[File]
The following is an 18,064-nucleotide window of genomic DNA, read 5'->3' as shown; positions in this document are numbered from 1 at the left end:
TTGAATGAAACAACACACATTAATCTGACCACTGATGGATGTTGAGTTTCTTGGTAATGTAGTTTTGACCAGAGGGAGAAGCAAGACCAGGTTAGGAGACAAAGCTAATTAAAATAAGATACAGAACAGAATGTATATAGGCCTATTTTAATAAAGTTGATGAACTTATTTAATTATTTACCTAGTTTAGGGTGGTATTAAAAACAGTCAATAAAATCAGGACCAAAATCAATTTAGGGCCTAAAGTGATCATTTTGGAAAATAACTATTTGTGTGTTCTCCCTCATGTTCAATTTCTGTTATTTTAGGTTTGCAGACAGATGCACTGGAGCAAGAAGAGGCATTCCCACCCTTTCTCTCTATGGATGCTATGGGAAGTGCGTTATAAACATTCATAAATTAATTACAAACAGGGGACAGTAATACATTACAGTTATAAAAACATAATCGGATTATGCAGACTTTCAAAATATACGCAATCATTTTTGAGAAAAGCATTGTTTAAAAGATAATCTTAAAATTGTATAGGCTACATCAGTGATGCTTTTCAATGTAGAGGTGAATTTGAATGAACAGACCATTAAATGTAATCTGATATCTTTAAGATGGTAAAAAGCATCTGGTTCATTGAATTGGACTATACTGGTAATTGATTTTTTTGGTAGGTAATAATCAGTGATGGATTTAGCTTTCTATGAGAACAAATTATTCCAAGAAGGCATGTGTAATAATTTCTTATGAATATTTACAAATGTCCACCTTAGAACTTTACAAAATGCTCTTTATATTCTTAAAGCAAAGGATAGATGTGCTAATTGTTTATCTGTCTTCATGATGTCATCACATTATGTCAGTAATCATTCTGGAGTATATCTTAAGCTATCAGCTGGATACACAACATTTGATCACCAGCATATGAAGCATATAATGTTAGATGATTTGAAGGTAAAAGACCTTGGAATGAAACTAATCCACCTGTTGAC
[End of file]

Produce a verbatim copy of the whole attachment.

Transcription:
The following is an 18,064-nucleotide window of genomic DNA, read 5'->3' as shown; positions in this document are numbered from 1 at the left end:
TTGAATGAAACAACACACATTAATCTGACCACTGATGGATGTTGAGTTTCTTGGTAATGTAGTTTTGACCAGAGGGAGAAGCAAGACCAGGTTAGGAGACAAAGCTAATTAAAATAAGATACAGAACAGAATGTATATAGGCCTATTTTAATAAAGTTGATGAACTTATTTAATTATTTACCTAGTTTAGGGTGGTATTAAAAACAGTCAATAAAATCAGGACCAAAATCAATTTAGGGCCTAAAGTGATCATTTTGGAAAATAACTATTTGTGTGTTCTCCCTCATGTTCAATTTCTGTTATTTTAGGTTTGCAGACAGATGCACTGGAGCAAGAAGAGGCATTCCCACCCTTTCTCTCTATGGATGCTATGGGAAGTGCGTTATAAACATTCATAAATTAATTACAAACAGGGGACAGTAATACATTACAGTTATAAAAACATAATCGGATTATGCAGACTTTCAAAATATACGCAATCATTTTTGAGAAAAGCATTGTTTAAAAGATAATCTTAAAATTGTATAGGCTACATCAGTGATGCTTTTCAATGTAGAGGTGAATTTGAATGAACAGACCATTAAATGTAATCTGATATCTTTAAGATGGTAAAAAGCATCTGGTTCATTGAATTGGACTATACTGGTAATTGATTTTTTTGGTAGGTAATAATCAGTGATGGATTTAGCTTTCTATGAGAACAAATTATTCCAAGAAGGCATGTGTAATAATTTCTTATGAATATTTACAAATGTCCACCTTAGAACTTTACAAAATGCTCTTTATATTCTTAAAGCAAAGGATAGATGTGCTAATTGTTTATCTGTCTTCATGATGTCATCACATTATGTCAGTAATCATTCTGGAGTATATCTTAAGCTATCAGCTGGATACACAACATTTGATCACCAGCATATGAAGCATATAATGTTAGATGATTTGAAGGTAAAAGACCTTGGAATGAAACTAATCCACCTGTTGAC